The term sustainable refers to the act of choosing and using products in a way that will have a minimal long-term impact on the environment and maintain an ecological balance. This is exactly what inspired Mark Scharaga, Chef and Co-proprietor of Timashii, a sushi and spoons restaurant, when he planned to open one of Wilmington’s newest establishments.
“With the way seafood consumption has increased over the past decade, we’re on a path to destroying a major food source in our diets. We have to find better methods and manage our natural resources so that we don’t drive certain species of fish extinct and harm our environment,” said Scharaga.
Scharaga made it his mission to build Timashii around these principles and to educate his customers about his food choices and why they are important for the individual and the environment.
“For me, personally this is a life choice. I feel it is incumbent upon me as a restaurant owner and chef, to be environmentally aware and to provide better choices for my customers. I think the primary benefit is that we’re doing the right thing and people are taking notice, ” said Scharaga.
Timashii is not the only restaurant dedicated to this choice. Joshua Woo, Executive Chef at Yosake and The Balcony, feels just as passionately about using local and sustainable ingredients for his Asian inspired menus. For Woo, and many of these chefs, this choice is not about following a trend or about finding a new way to market a restaurant.
“It’s about choosing a better product for my customer,” said Woo. “I want them to read the menu and see the attention that was put into picking the ingredients that go into each dish. And then I want them to ask questions about it.”
In fact, none of these chefs look at this as a trend. They look at it as what ought to be done. Manna’s website does a great deal to educate potential diners about the menu and choice of ingredients, even going to the extent of noting the sources for all products used. Their focus on local ingredients is based in simplicity and rooted in the desire to take what is simple and turn it into something worthy of their name.
Manna’s general manager and proprietor, Wm Mellon describes his mission well. “Our chef selects the best ingredients in arranging his vision of the American Restaurant. We buy as local as possible, so long as the quality is fantastic and the price is fair…We are trying to paint a picture of American food that uses colors that are only born and hued here and the result is often very pure and often stunning.”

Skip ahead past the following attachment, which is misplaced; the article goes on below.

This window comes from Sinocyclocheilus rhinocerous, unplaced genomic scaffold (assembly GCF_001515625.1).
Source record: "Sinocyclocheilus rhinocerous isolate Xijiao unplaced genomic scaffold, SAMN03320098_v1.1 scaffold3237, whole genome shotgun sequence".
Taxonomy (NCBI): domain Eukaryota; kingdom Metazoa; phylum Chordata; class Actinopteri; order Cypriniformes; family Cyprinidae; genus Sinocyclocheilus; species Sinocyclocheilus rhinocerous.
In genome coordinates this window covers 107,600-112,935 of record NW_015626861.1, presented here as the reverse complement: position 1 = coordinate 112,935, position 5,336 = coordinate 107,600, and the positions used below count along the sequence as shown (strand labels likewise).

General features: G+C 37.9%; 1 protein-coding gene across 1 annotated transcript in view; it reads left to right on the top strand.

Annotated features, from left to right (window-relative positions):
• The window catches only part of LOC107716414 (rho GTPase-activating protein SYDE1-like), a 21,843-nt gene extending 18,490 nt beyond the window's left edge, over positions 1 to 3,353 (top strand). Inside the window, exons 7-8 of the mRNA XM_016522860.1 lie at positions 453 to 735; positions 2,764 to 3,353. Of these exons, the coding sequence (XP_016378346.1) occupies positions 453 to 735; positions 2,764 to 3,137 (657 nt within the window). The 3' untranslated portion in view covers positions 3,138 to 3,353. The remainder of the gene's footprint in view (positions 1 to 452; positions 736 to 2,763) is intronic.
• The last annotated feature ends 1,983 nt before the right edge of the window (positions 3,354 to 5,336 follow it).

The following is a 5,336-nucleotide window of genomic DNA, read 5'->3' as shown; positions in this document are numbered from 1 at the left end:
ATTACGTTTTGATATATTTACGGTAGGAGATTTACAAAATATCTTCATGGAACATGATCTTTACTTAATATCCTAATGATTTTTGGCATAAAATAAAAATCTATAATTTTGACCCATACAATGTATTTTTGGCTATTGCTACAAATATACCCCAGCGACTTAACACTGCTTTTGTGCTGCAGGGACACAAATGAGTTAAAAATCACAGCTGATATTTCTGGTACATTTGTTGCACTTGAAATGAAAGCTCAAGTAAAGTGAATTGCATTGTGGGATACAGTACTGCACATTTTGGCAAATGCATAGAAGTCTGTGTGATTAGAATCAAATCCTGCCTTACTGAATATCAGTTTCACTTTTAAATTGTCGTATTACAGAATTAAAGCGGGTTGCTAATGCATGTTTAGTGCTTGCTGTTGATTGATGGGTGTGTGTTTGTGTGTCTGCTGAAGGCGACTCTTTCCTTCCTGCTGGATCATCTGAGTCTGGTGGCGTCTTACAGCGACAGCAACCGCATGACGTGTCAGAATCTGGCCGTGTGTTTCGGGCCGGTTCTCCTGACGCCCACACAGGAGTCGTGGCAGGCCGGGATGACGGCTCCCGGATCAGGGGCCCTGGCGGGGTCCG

And this choice is certainly making an impact on guests. Maggie Miller, a native of Wilmington, frequents Manna because of this attention to detail.
“I have been really impressed with my meals at Manna recently. The dishes are creative and delicious. It has been a long time since I’ve tasted something and been pleasantly surprised at some unique ingredient or pop of flavor or texture that catches me off guard. I love that the menu is constantly changing to reflect what’s available,” said Miller.
Weezie Davenport, who is not only studying to be a health coach, but who has also grown up around her father’s grocery stores and his pledge to sell local ingredients, agrees that this choice benefits both the restaurants and the customers.
“The taste of local food is so much better and this is important for restaurants. If food isn’t tasty patrons aren’t going to be coming back for another meal – fresh tasty food will sell itself,” said Davenport.
This push for more local ingredients has become less of a fad and more of a pledge these Wilmington restaurants are making to their community and to their diners. Dallas Thomas, an avid patron of many of these establishments, has noticed and appreciated this effect.
“When a restaurant has thought about the origins of the ingredients it means they have also put energy in to how their establishment looks and lives…When the creators of the food genuinely care about the whole experience I think the source of produce and herbs or livestock becomes a part of the process as well,” said Thomas.